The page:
Trump advisers waged covert influence campaign — We published this a few days after the NYT revealed the “Black Ledger” payments, contradicting Paul Manafort’s assertion that he and Rick Gates never brought their foreign political work back to the United States. Later, we published a story confirming that some of the payments in the Black Ledger — which Manafort said was totally fabricated — were identical to wire transfers from Panama into Manafort’s bank accounts.

AP Exclusive: Before Trump job, Manafort worked to aid Putin — I obtained documents showing that Manafort had been working not just for Ukrainian political interests but Russian businessman Oleg Deripaska — and that the work had been pitched as explicitly meant to benefit both Deripaska and the Russian government. Deripaska’s libel suit against the AP has been thrown out of court.

Tale of Trump and partner in Azerbaijan real estate project — The New Yorker later covered this same development deal in much greater detail.  We used it as a jumping off point to show that Trump’s due diligence process can sometimes miss things, such as whether his partner’s a strangely wealthy son of a government minister with alleged ties to Iran’s Revolutionary Guard.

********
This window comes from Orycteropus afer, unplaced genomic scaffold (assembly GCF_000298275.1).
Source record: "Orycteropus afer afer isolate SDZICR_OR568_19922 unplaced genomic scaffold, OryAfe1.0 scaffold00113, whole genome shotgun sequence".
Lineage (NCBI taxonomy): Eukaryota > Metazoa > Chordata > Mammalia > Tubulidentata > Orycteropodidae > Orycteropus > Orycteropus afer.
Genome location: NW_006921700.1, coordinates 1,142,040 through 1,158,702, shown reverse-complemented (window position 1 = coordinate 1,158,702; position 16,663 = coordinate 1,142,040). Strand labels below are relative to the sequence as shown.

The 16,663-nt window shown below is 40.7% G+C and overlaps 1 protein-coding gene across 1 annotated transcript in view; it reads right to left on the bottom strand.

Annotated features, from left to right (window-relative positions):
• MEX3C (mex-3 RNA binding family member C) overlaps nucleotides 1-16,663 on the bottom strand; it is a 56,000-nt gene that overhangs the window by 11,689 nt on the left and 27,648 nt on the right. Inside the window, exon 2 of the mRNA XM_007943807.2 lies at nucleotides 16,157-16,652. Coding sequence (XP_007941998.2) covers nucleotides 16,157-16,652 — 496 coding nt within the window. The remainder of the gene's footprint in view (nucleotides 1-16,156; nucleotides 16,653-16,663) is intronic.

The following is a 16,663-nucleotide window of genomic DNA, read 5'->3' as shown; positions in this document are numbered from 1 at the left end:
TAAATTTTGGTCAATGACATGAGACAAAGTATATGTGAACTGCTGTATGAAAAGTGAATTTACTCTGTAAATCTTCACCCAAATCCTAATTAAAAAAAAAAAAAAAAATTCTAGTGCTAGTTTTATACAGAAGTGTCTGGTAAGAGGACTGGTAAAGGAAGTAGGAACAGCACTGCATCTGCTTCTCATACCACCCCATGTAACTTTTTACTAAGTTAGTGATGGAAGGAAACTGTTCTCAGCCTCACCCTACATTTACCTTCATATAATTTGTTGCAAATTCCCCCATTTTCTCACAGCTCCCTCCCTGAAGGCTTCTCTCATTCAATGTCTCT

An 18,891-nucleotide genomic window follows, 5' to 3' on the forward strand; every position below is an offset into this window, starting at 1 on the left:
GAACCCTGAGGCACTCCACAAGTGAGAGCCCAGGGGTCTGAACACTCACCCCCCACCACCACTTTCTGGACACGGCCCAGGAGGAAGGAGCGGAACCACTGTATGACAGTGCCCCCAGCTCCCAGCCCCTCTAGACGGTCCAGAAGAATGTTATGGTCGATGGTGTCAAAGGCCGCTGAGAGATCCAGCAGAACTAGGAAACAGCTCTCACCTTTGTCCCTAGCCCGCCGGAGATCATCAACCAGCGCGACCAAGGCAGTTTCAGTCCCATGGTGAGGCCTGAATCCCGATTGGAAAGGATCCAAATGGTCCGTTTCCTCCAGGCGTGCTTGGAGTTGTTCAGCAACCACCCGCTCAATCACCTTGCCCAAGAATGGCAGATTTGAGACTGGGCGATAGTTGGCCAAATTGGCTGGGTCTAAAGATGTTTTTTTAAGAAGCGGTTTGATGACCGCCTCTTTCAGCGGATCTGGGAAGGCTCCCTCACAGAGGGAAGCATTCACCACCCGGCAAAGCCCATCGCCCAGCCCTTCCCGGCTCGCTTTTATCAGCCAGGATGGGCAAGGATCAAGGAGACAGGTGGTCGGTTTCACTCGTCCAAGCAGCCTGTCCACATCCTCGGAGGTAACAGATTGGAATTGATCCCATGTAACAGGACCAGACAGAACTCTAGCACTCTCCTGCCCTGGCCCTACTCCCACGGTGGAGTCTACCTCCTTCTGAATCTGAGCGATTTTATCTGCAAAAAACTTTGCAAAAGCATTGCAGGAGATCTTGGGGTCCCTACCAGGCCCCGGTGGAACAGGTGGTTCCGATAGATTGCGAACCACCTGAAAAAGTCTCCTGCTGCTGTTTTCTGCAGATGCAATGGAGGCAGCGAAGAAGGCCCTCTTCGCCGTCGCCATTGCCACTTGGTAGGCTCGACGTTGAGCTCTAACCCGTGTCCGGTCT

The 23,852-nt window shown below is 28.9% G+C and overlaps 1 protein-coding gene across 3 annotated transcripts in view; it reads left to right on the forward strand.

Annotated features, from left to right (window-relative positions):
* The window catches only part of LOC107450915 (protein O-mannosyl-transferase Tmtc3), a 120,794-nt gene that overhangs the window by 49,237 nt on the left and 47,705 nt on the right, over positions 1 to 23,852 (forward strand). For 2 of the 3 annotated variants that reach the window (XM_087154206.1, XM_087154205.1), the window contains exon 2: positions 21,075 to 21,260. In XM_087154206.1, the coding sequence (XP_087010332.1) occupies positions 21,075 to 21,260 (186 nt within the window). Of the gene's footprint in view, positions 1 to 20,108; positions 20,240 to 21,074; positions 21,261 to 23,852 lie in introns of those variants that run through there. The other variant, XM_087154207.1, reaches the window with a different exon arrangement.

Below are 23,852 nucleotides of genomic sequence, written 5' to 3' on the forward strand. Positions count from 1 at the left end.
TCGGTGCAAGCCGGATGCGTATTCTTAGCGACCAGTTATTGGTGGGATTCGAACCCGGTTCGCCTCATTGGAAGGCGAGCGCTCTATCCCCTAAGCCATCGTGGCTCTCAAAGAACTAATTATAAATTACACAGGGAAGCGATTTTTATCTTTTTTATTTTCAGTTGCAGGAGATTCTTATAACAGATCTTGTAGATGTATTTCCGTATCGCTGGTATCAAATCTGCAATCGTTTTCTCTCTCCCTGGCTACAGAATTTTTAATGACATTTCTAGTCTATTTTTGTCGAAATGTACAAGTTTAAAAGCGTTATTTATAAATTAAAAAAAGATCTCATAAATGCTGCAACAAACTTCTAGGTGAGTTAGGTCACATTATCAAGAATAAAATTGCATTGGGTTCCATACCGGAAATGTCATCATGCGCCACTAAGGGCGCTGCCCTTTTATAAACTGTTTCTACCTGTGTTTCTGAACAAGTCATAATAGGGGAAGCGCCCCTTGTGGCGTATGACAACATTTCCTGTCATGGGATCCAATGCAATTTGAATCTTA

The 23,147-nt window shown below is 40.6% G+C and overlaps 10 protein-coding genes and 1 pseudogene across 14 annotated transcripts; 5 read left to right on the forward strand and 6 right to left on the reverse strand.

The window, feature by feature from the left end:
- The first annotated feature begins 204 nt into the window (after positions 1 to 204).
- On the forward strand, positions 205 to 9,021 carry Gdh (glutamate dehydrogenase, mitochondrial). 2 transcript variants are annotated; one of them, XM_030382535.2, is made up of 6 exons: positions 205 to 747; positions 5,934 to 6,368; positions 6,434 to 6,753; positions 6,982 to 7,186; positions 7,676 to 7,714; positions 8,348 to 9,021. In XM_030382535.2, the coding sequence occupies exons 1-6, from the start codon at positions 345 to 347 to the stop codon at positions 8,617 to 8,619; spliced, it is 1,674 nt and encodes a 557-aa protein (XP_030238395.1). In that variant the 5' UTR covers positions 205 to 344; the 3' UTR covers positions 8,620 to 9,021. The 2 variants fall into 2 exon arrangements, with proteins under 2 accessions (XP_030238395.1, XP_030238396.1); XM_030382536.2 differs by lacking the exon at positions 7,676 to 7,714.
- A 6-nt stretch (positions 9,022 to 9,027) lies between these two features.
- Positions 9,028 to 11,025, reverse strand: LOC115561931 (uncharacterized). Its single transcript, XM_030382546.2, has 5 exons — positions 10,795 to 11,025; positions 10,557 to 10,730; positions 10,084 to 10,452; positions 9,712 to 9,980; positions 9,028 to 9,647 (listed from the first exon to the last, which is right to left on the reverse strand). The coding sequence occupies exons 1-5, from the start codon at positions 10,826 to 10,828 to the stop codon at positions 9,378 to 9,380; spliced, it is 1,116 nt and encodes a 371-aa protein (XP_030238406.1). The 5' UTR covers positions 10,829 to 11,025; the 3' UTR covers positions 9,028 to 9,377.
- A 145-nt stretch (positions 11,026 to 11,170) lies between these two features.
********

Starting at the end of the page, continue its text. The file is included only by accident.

Trump took $17 million in insurance for damage few remember — A hurricane hit Mar-a-Lago, and insurance paid out $17 million. Yet there is little indication in Palm Beach building permit records or Mar-a-Lago members’ memories that serious damage ever occurred.

Trouble remains following failed for-profit schools’ revival — The supposed remake of Corinthian Colleges as a non-profit didn’t change much. The Education Department fired Zenith Education Group’s independent monitor in response to this story.

Morgan Stanley pushed murky Chinese stock to market — Morgan Stanley’s Asian private equity arm invested in a Chinese chemical company, took it public with a $8 billion valuation, and then sold it off to global investors through an IPO. We wrote about some problematic elements of the company’s operations, finances and public reporting. Its stock was frozen a few months later, and it has never resumed trading.